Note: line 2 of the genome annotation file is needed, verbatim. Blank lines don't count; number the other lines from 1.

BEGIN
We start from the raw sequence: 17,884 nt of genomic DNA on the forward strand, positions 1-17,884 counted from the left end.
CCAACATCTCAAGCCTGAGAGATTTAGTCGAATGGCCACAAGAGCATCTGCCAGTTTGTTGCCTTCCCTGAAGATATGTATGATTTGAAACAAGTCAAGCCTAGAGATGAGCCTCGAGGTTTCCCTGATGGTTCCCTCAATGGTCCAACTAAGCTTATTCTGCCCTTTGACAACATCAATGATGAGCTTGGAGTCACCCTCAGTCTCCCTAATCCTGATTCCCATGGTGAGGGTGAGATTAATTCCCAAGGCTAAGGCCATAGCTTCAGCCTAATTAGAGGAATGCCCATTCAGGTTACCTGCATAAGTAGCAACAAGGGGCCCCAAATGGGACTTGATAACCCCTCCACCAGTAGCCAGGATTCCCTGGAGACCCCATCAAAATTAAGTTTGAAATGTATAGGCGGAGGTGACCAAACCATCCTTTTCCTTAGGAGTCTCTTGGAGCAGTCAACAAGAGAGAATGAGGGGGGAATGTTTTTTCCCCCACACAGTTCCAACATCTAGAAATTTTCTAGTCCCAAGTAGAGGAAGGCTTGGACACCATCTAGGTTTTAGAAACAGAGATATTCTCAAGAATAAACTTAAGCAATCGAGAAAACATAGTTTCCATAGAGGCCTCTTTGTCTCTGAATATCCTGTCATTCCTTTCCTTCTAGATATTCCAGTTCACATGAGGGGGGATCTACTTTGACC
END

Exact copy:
CCAACATCTCAAGCCTGAGAGATTTAGTCGAATGGCCACAAGAGCATCTGCCAGTTTGTTGCCTTCCCTGAAGATATGTATGATTTGAAACAAGTCAAGCCTAGAGATGAGCCTCGAGGTTTCCCTGATGGTTCCCTCAATGGTCCAACTAAGCTTATTCTGCCCTTTGACAACATCAATGATGAGCTTGGAGTCACCCTCAGTCTCCCTAATCCTGATTCCCATGGTGAGGGTGAGATTAATTCCCAAGGCTAAGGCCATAGCTTCAGCCTAATTAGAGGAATGCCCATTCAGGTTACCTGCATAAGTAGCAACAAGGGGCCCCAAATGGGACTTGATAACCCCTCCACCAGTAGCCAGGATTCCCTGGAGACCCCATCAAAATTAAGTTTGAAATGTATAGGCGGAGGTGACCAAACCATCCTTTTCCTTAGGAGTCTCTTGGAGCAGTCAACAAGAGAGAATGAGGGGGGAATGTTTTTTCCCCCACACAGTTCCAACATCTAGAAATTTTCTAGTCCCAAGTAGAGGAAGGCTTGGACACCATCTAGGTTTTAGAAACAGAGATATTCTCAAGAATAAACTTAAGCAATCGAGAAAACATAGTTTCCATAGAGGCCTCTTTGTCTCTGAATATCCTGTCATTCCTTTCCTTCTAGATATTCCAGTTCACATGAGGGGGGATCTACTTTGACC